Among the potential GOP candidates for statewide office cited in media reports are Montgomery County businessman and 2018 Lt. Gov. candidate Jeff Bartos, as well as former U.S. Reps. Charlie Dent, Lou Barletta, and Ryan Costello.

Many of them, according to Politico, punted on making a final decision until after the November election, when President Donald Trump will seek a second term.

GOP operatives added current U.S. Rep. Dan Meuser (R-Luzerne) as a potential Senate candidate, and state Sen. Ryan Aument (R-Lancaster) as a potential gubernatorial candidate.

One other big name, former House Speaker Mike Turzai (R-Marshall) could still be in play. According to a source familiar with his thinking, Turzai would lean more toward the open Senate seat than a second run for the governor’s mansion.

He ran unsuccessfully for governor in 2018, but sounded skeptical of returning to politics after resigning from office in June.

One last name as of now has escaped widespread media attention as a Republican statewide candidate — state Sen. Doug Mastriano, of Franklin County.

A former Army colonel who won a 2019 special election, Mastriano has become a vocal and public face of the reopen movement during the COVID-19 pandemic.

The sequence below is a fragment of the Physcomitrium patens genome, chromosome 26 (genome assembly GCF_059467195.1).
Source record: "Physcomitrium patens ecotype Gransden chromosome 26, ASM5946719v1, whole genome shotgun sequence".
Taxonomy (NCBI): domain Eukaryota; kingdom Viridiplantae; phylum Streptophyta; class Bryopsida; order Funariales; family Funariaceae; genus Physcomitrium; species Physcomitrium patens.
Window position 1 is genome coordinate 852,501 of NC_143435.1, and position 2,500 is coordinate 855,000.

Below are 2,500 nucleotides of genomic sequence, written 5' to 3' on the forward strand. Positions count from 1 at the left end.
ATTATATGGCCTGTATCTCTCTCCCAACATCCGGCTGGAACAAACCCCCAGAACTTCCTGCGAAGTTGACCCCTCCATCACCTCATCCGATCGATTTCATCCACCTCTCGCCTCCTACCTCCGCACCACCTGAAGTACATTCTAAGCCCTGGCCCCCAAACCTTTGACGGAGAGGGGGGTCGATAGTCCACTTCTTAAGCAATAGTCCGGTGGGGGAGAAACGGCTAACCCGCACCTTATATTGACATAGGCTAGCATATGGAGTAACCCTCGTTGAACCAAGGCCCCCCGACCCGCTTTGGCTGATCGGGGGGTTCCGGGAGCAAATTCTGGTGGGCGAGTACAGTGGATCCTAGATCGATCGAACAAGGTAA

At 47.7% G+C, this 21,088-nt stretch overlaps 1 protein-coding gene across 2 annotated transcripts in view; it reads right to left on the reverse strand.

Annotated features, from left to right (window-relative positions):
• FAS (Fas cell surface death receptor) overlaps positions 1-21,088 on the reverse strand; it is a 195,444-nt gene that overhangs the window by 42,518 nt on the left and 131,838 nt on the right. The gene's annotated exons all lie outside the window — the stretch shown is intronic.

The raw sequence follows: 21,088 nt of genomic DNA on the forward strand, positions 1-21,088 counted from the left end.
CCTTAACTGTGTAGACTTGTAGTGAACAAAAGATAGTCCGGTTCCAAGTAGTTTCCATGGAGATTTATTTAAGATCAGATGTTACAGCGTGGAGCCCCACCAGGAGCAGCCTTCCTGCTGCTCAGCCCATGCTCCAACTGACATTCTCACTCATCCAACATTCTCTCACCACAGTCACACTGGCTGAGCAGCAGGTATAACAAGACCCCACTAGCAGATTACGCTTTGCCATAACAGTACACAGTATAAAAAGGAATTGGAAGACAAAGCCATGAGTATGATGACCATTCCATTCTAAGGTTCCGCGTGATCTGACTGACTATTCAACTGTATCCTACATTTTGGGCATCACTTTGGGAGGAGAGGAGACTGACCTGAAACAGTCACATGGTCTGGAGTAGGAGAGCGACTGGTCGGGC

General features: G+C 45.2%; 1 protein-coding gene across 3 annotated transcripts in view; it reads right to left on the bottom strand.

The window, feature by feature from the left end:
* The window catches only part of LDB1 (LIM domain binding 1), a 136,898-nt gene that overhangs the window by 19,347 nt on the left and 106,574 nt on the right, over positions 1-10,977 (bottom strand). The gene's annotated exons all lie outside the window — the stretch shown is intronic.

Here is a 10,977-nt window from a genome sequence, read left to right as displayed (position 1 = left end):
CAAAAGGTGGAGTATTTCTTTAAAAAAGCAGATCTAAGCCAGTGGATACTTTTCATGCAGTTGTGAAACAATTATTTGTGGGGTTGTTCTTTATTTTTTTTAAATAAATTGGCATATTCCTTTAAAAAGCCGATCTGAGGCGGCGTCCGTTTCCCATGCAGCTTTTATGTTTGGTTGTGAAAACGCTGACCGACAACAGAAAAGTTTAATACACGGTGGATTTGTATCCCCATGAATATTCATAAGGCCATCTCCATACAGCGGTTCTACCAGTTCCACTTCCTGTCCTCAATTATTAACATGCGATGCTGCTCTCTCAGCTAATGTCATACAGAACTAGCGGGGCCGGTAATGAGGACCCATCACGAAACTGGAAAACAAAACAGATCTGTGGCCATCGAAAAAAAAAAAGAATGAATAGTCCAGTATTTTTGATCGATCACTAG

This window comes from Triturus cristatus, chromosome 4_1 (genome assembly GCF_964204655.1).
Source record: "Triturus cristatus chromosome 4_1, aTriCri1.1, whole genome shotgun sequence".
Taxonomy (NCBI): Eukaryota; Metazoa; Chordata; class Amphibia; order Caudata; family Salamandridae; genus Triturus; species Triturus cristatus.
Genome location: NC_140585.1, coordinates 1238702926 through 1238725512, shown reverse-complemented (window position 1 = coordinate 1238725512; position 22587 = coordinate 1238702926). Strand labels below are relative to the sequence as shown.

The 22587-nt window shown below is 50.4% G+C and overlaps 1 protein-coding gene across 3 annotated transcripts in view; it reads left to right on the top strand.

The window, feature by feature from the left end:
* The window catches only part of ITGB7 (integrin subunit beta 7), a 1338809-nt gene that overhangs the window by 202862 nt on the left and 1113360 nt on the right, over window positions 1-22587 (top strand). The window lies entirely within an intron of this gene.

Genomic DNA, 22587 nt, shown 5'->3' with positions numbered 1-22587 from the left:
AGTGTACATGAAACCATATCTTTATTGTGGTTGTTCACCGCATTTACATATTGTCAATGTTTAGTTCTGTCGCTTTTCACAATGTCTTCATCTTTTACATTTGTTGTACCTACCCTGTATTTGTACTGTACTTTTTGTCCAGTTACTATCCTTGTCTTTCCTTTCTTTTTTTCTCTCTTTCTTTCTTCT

Wearing a cavalry hat and spurs, he can often be found wielding a selfie stick, recording himself in Facebook Live videos viewed by thousands of supporters.

His love of social media has also led to controversy. During his 2019 run, Mastriano shared conspiratorial, anti-Muslim memes on his campaign Facebook. In office, he attacked local faith leaders who criticized his opposition to masks in a since deleted video, according to the York Dispatch.

One GOP operative said that Mastriano could wrap up “100 percent” of President Donald Trump’s base in a gubernatorial run, providing a large enthusiasm advantage.

Another consultant responded to the idea of a Mastriano run with: “Seriously?”

Addressing the question in August, Mastriano said his sights were solely on his re-election to the state Senate this year.

“There’s a lot of love out there, and I’m honored,” Mastriano told the Capital-Star. “But it’s premature to be considering something like that right now.”

In a July interview in his Capitol office with two supporters of QAnon — a false far-right conspiracy theory that claims Democrats and global elites engage in child sex trafficking — Mastriano laid out three conditions for a run: “God’s calling, the people … compel us to go forth, and we have the resources.”

At least two Facebook groups with almost 15,000 members are showing some early grassroots interest, calling for Mastriano to run for Pennsylvania’s chief executive in 2022.

On Sunday, after the Philadelphia Inquirer broke Toomey’s announcement, one supporter took to the page to say that the news “is a signal from God that you are to lead us.”

Stephen Caruso is a reporter with the Pennsylvania Capital-Star where this story first appeared. Pennsylvania Capital-Star Staff Reporter Elizabeth Hardison contributed reporting.